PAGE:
October 20, 2016: Seminars in Thrombosis and Hemostasis
C Mozet, T Kuhnt, B Sattler, J Remmele, U Thome, H Stepan, R Kluge, A Dietz, M Knoedler
Objective: The diagnosis of cancer in pregnancy is rare, but might become more relevant even for head and neck cancer patients due to a shift of age of primipara towards the last third of reproductive years. Unsureness exists about the risk and benefit of diagnostic and therapeutic cancer modalities for the unborn and established recommendations are still missing. But, according to recent data, even multimodal therapeutic approaches (e. g. surgery, radiation, chemotherapy) seem possible in face of pregnancy and should be traded against the risk of prematurity...
October 2016: Laryngo- Rhino- Otologie
J Esser
No abstract text is available yet for this article.
October 2016: Klinische Monatsblätter Für Augenheilkunde
Lary A Robinson, Crystal J Jaing, Christine Pierce Campbell, Anthony Magliocco, Yin Xiong, Genevra Magliocco, James B Thissen, Scott Antonia
No abstract text is available yet for this article.
October 20, 2016: British Journal of Cancer
Aurélie Moskal, Heinz Freisling, Graham Byrnes, Nada Assi, Michael T Fahey, Mazda Jenab, Pietro Ferrari, Anne Tjønneland, Kristina En Petersen, Christina C Dahm, Camilla Plambeck Hansen, Aurélie Affret, Marie-Christine Boutron-Ruault, Claire Cadeau, Tilman Kühn, Verena Katzke, Khalid Iqbal, Heiner Boeing, Antonia Trichopoulou, Christina Bamia, Androniki Naska, Giovanna Masala, Maria Santucci de Magistris, Sabina Sieri, Rosario Tumino, Carlotta Sacerdote, Petra H Peeters, Bas H Bueno-de-Mesquita, Dagrun Engeset, Idlir Licaj, Guri Skeie, Eva Ardanaz, Genevieve Buckland, José M Huerta Castaño, José R Quirós, Pilar Amiano, Elena Molina-Portillo, Anna Winkvist, Robin Myte, Ulrika Ericson, Emily Sonestedt, Aurora Perez-Cornago, Nick Wareham, Kay-Tee Khaw, Inge Huybrechts, Konstantinos K Tsilidis, Heather Ward, Marc J Gunter, Nadia Slimani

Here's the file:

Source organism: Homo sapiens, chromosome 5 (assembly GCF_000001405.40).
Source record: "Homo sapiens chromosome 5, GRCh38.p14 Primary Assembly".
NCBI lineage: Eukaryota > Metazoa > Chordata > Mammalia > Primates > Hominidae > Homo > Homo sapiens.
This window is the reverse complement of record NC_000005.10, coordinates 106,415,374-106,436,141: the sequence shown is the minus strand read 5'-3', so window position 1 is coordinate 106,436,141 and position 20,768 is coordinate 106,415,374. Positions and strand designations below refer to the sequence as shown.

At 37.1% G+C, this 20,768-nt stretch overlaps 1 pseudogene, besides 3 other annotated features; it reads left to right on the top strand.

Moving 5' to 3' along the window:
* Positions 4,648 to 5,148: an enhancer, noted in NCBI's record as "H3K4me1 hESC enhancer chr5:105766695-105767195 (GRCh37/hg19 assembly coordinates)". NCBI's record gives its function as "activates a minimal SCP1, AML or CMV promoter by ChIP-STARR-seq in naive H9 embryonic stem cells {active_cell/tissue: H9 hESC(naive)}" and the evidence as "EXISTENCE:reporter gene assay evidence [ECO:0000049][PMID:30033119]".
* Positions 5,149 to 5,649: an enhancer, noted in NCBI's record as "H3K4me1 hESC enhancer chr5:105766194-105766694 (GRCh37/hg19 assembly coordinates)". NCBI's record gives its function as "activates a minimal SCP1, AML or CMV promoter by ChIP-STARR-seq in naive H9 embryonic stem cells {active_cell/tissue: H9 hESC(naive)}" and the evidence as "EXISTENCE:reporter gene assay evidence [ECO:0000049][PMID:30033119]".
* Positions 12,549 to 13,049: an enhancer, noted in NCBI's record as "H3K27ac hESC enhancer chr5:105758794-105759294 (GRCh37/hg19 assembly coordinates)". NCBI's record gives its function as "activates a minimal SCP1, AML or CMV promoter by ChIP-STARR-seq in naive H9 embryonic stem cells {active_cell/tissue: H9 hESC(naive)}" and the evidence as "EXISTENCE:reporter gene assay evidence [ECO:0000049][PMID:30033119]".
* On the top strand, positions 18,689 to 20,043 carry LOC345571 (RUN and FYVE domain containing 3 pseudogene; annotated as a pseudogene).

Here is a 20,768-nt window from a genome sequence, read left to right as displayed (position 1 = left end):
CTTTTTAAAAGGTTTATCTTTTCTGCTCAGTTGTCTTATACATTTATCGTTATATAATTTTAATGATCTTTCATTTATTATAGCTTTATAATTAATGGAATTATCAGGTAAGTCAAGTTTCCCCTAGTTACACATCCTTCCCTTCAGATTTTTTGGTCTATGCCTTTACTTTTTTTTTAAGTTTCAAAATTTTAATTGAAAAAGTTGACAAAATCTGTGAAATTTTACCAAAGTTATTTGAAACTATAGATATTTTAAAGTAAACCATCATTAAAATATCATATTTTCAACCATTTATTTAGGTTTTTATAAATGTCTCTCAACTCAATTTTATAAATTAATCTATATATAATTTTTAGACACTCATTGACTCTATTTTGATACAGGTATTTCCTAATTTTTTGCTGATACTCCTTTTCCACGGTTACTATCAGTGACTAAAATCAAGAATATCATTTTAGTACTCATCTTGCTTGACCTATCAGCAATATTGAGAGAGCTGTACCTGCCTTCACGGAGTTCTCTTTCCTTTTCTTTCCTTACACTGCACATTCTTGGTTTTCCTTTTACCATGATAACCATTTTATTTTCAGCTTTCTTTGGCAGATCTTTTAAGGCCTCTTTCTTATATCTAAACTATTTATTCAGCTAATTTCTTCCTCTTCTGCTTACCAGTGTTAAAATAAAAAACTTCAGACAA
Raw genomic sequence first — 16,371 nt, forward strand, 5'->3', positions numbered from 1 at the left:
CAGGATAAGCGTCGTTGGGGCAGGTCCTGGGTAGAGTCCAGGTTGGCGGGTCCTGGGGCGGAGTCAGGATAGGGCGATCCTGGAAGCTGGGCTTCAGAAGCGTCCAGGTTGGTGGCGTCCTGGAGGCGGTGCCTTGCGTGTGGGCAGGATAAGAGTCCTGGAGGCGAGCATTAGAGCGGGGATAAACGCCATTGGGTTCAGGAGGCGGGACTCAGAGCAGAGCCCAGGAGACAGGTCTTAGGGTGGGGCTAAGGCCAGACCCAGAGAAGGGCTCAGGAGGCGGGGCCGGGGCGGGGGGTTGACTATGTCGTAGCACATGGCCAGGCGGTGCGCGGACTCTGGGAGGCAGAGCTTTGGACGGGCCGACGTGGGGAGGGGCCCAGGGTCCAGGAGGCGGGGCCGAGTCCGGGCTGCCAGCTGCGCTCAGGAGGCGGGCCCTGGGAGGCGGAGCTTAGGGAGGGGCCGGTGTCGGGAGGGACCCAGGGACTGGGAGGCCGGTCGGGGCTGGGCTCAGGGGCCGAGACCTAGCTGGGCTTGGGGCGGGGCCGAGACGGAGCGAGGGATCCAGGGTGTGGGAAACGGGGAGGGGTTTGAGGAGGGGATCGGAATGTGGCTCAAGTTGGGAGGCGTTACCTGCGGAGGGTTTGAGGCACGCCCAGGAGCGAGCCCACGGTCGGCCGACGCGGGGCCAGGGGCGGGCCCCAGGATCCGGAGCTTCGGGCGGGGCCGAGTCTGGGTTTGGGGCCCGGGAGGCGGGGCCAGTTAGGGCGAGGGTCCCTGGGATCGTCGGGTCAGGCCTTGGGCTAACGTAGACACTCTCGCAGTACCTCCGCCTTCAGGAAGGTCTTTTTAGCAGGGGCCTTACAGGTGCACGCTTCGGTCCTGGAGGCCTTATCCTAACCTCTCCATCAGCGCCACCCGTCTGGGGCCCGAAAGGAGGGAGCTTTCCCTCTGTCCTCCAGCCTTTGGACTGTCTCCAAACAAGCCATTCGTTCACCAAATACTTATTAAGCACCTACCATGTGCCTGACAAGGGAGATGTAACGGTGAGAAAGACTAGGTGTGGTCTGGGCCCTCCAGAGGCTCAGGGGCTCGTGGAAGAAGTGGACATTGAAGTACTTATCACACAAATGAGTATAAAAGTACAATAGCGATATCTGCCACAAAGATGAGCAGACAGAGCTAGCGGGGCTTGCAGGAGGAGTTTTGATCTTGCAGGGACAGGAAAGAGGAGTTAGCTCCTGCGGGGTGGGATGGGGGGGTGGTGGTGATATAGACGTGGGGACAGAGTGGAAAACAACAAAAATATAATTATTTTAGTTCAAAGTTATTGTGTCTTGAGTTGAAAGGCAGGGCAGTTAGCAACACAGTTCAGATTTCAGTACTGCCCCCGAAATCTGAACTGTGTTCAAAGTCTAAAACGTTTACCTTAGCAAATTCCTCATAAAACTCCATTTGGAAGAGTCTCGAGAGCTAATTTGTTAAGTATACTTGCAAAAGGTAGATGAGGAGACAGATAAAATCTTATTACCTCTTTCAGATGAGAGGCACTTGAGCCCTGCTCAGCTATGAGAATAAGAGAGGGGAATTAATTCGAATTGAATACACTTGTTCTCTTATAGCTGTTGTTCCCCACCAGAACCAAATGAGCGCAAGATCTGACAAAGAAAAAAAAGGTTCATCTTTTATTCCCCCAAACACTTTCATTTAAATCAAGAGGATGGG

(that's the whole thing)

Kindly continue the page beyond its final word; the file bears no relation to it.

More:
BACKGROUND: Much of the current literature on diet-colorectal cancer (CRC) associations focused on studies of single foods/nutrients, whereas less is known about nutrient patterns. We investigated the association between major nutrient patterns and CRC risk in participants of the European Prospective Investigation into Cancer and Nutrition (EPIC) study. METHODS: Among 477 312 participants, intakes of 23 nutrients were estimated from validated dietary questionnaires...
October 20, 2016: British Journal of Cancer
Vivek Subbiah, Oliver Holmes, Kyle Gowen, Daniel Spritz, Behrang Amini, Wei-Lien Wang, Alexa B Schrock, Funda Meric-Bernstam, Ralph Zinner, Sarina Piha-Paul, Maria Zarzour, Julia A Elvin, Rachel L Erlich, David L Stockman, Jo-Anne Vergilio, James H Suh, Philip J Stephens, Vincent Miller, Jeffrey S Ross, Siraj M Ali
Malignant gastrointestinal neuroectodermal tumor (GNET) is an aggressive rare tumor, primarily occurring in young adults with frequent local-regional metastases and recurrence after local control. The tumor is characterized by the presence of EWSR1-ATF1 or EWSR1-CREB1 and immunohistochemical positivity for S-100 protein without melanocytic marker positivity. Due to poor responses to standard sarcoma regimens, GNET has a poor prognosis, and development of effective systemic therapy is desperately needed to treat these patients...
October 21, 2016: Oncology
Uday B Maachani, Uma Shankavaram, Tamalee Kramp, Philip J Tofilon, Kevin Camphausen, Anita T Tandle
Glioblastoma multiforme (GBM) continues to be the most frequently diagnosed and lethal primary brain tumor. Adjuvant chemo-radiotherapy remains the standard of care following surgical resection. In this study, using reverse phase protein arrays (RPPAs), we assessed the biological effects of radiation on signaling pathways to identify potential radiosensitizing molecular targets. We identified subsets of proteins with clearly concordant/discordant behavior between irradiated and non-irradiated GBM cells in vitro and in vivo...